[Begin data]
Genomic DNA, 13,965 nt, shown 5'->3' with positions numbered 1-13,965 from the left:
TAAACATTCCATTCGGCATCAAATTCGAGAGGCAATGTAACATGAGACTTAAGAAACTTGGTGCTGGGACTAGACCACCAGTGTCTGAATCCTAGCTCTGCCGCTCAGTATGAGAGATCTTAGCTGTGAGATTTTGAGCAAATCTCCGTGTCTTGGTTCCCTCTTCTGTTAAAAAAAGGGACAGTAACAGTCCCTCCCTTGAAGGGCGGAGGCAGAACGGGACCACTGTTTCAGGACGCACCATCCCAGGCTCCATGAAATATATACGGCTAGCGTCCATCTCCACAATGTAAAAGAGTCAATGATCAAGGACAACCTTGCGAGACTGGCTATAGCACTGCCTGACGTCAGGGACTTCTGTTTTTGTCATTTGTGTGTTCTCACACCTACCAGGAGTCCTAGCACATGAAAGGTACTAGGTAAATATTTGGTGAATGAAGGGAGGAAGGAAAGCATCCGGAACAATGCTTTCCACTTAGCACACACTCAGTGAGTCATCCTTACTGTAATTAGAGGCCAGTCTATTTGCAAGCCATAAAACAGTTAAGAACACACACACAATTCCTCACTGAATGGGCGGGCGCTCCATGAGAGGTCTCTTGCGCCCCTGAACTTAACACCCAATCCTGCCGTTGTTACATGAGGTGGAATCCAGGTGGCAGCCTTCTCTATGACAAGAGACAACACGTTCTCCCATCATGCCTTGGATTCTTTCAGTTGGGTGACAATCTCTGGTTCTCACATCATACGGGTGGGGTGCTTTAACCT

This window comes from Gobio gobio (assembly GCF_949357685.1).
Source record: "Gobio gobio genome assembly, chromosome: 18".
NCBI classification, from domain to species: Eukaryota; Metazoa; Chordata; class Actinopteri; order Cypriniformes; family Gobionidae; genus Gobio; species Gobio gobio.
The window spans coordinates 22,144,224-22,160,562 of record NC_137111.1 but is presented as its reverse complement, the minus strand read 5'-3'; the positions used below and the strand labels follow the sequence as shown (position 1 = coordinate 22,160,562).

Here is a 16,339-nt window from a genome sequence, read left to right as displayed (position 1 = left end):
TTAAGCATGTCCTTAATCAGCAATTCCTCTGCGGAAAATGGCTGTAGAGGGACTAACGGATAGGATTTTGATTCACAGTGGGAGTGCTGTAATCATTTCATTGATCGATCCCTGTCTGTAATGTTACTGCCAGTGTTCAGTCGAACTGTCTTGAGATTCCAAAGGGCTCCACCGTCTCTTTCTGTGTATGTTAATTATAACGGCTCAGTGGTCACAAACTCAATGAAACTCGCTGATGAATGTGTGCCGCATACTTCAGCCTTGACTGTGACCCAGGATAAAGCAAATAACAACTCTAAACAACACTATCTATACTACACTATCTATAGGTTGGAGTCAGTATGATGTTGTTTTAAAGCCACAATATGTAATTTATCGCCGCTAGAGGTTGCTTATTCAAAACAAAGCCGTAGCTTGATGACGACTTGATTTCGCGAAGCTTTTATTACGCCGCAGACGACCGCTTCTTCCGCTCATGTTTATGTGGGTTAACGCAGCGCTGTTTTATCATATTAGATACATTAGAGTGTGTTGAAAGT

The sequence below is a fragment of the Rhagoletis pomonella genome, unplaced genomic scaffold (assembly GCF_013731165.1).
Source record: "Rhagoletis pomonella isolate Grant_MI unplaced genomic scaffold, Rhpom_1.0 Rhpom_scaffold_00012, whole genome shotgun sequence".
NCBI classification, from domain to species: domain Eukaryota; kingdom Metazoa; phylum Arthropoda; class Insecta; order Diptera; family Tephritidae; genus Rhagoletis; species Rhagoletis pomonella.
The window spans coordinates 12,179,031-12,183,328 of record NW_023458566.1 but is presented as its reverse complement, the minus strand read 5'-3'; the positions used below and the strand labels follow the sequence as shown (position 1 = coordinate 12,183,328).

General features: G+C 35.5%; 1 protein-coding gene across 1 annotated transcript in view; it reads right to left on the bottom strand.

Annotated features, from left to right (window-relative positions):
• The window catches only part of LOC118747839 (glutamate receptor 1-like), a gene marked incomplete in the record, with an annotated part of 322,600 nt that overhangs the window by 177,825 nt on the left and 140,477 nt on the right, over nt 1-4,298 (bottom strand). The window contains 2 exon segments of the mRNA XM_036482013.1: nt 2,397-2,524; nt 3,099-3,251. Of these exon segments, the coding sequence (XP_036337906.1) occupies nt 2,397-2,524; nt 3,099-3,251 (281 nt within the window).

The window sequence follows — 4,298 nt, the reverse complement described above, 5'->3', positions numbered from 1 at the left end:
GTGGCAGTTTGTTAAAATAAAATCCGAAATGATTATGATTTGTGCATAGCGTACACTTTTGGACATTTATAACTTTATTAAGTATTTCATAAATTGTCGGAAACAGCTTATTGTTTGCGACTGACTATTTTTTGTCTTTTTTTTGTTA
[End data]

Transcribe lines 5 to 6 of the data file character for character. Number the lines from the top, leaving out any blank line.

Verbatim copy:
NCBI classification, from domain to species: Eukaryota; Metazoa; Chordata; class Actinopteri; order Cypriniformes; family Gobionidae; genus Gobio; species Gobio gobio.
The window spans coordinates 22,144,224-22,160,562 of record NC_137111.1 but is presented as its reverse complement, the minus strand read 5'-3'; the positions used below and the strand labels follow the sequence as shown (position 1 = coordinate 22,160,562).